Kim Williams is the new boss of Rupert Murdoch’s News Limited, which publishes two-thirds of Australia’s metropolitan newspapers and more than 120 suburban or regional titles. And we don’t need to tell you how powerful that makes him.
But we reckon playing second fiddle to Murdoch will be a tough gig for the one-time composer — whatever his skills — and we believe he will face four big problems.
The first is Rupert, who, at the age of 80, has appointed himself chairman of the board, and obviously intends to be around more. News is a family company — or behaves like one — and what Rupert says goes. He flies into town, grills all his editors, rips the front page apart and sacks anyone who’s not playing in tune. That will prove challenging for Williams, who conducted the orchestra at Foxtel, while the Murdochs, Packers and Telstra jostled for power in the wings.
The second problem is the pay-TV boss likes doing everything himself. The Power Index understands from people who have worked closely with him that he is a “micromanager” and a “control freak”, who insists on delaying even the most trivial decisions and campaigns until he has signed off on them. The chaps underneath him at News won’t like that much.
This will magnify his third problem, which is how to tame The Australian and The Daily Telegraph’s rampant editors — Chris Mitchell and Paul Whittaker — who have soured News’ relations with the Gillard government. If Williams wants to fix that relationship, and influence the editorial direction of the group, he will need to bring these powerful editorial barons into line. And he’ll find this hard. Unlike Big Harto, the man he replaced, he’s not a journalist and hasn’t earned their respect. And (see first problem) he’ll also have Rupert (who is a journalist) looking over his shoulder. Worse still, he might have to deal with Col Allan. The Australian has suggested that the abrasive editor of the New York Postand former editor of the Daily Telegraph may be sent back to Sydney, which would make life interesting for Williams and severely limit his power.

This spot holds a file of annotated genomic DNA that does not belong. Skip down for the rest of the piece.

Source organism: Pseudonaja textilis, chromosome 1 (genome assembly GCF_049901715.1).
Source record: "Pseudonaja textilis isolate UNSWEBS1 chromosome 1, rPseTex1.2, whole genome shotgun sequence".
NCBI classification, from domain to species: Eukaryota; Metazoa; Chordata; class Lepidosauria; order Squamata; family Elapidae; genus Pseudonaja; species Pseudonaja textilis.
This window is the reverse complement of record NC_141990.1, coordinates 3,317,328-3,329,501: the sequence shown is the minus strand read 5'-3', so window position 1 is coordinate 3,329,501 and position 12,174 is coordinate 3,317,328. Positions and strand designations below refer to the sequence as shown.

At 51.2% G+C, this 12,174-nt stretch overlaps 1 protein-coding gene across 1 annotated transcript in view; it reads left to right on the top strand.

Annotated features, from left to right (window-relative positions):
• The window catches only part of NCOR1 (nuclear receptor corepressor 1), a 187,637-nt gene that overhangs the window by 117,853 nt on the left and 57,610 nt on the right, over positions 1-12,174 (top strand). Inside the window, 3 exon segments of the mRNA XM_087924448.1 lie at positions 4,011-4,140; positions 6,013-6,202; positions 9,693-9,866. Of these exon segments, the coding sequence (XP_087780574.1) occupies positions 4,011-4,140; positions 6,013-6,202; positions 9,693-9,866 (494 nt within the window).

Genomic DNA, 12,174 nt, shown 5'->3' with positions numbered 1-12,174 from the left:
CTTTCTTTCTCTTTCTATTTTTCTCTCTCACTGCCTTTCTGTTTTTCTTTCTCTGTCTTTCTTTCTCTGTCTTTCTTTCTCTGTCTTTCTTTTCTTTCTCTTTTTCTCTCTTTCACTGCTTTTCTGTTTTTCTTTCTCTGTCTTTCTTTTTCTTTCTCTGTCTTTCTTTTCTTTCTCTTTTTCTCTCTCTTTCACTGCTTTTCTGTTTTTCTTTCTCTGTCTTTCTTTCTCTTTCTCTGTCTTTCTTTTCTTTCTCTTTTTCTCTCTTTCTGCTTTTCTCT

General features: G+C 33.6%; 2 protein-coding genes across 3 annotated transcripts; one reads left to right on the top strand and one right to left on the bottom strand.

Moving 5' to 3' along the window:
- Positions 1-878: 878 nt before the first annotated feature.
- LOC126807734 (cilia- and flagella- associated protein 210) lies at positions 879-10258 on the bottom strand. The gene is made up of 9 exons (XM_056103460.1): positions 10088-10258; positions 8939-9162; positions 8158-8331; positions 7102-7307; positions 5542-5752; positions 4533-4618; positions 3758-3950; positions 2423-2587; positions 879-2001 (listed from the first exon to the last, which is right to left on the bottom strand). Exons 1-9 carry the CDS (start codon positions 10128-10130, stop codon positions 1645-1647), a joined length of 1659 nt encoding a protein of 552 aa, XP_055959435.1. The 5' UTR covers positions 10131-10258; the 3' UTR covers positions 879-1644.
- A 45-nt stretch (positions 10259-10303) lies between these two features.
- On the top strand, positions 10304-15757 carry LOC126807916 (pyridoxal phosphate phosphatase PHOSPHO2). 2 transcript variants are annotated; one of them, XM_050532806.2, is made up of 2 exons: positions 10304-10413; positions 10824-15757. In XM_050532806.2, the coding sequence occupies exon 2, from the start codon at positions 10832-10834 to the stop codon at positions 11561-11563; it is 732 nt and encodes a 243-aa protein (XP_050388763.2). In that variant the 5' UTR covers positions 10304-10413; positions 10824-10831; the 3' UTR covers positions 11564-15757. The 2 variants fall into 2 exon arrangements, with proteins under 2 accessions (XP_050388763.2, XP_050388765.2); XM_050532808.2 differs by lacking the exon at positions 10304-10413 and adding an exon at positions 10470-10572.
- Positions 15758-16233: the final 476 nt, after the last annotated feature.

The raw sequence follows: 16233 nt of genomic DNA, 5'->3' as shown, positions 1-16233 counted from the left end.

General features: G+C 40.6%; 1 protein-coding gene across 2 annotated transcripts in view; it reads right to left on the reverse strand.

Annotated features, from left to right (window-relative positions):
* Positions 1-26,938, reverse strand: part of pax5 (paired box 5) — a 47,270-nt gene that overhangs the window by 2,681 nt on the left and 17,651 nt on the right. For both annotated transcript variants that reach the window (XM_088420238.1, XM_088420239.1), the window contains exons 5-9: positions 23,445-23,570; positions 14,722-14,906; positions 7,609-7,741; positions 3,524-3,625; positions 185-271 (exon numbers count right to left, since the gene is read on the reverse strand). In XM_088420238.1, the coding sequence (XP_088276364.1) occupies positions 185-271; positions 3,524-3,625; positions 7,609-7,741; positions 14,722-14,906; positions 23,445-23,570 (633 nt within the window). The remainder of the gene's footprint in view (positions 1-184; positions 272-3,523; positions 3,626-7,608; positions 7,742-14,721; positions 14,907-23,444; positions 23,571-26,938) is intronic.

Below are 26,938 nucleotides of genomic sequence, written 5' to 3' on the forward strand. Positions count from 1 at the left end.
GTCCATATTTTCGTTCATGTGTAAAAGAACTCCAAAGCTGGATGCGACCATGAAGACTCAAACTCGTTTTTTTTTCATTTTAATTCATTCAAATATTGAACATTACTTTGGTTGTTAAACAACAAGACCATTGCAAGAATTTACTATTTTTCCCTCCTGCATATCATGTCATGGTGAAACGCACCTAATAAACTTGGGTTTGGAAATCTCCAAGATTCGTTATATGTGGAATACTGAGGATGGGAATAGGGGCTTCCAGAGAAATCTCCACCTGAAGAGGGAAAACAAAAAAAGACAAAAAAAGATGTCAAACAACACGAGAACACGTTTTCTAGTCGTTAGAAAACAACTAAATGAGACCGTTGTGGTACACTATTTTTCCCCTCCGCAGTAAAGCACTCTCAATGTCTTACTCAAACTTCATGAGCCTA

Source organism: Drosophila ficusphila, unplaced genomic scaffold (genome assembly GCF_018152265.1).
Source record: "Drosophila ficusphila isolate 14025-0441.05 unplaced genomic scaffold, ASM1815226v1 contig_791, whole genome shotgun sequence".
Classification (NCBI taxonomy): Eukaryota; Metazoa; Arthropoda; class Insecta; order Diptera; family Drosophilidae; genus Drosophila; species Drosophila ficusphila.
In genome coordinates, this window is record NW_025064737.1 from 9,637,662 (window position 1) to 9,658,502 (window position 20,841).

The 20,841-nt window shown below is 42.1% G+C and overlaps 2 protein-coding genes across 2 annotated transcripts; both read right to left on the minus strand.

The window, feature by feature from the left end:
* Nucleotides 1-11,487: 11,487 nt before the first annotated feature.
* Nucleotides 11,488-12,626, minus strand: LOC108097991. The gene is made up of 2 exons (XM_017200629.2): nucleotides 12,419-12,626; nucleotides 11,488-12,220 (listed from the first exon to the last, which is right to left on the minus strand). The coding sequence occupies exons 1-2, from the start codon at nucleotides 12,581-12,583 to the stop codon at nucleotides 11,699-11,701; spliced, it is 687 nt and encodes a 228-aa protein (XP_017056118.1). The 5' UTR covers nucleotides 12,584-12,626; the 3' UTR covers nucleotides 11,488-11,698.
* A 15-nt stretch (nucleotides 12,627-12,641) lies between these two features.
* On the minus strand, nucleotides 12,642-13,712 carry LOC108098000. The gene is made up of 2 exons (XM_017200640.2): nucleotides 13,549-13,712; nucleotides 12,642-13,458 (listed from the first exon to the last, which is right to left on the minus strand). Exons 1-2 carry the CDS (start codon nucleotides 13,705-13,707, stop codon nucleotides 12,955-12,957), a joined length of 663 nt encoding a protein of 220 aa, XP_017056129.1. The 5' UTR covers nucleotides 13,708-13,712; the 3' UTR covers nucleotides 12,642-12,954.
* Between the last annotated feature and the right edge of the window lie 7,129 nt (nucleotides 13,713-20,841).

Fourth is the nature of the task he faces. As circulations decline and newspapers shut down around the world, Williams’ job is to make readers pay for news on the internet. And he’s got to perform the trick on Murdoch’s mass-market tabloids, as well as The Australian, which is currently trialling a paywall.
So is he a strange choice for the job, as some have suggested?
“No”, says one who has known him well for decades. “He’s a genius: he’s persistent, he’s bright, he’s competitive. He turned Foxtel round from being a big drag on revenue to being highly profitable, and he’s just the man Murdoch needs if his strategy is to make money out of papers on the internet.”
“But,” he cautions, “Kim’s got no experience in journalism, and he has a deep disdain for journalists, because they’re outsiders and he’s an insider.” That’s going to make life difficult for him, and for the journalists he’ll be managing.
On the plus side, Williams has friends in high places and is a world-class schmoozer. His second wife Catherine Dovey (his first was Kathy Lette) is the daughter of Labor god Gough Whitlam, while Lachlan Murdoch and James Packer are two of his biggest fans.
He has worked hard on this, of course. “Yes, he’s a courtier,” says our informant, “but he hasn’t built his career on charm alone. He’s always had a big brain, and he’s incredibly determined and astonishingly competitive.” Even at playtime.
In this context, The Power Index can reveal Williams was Australian Lego champion as a teenager. Nowadays, he focuses on winning arguments. And rarely does he countenance defeat, as we discovered when we asked what would happen if the Foxtel-Austar merger fell over. “I have not contemplated not being successful,” he replied.
The bald-headed, black-spectacled culture lover is also “extremely ambitious”, sometimes to the detriment of friendship and loyalty.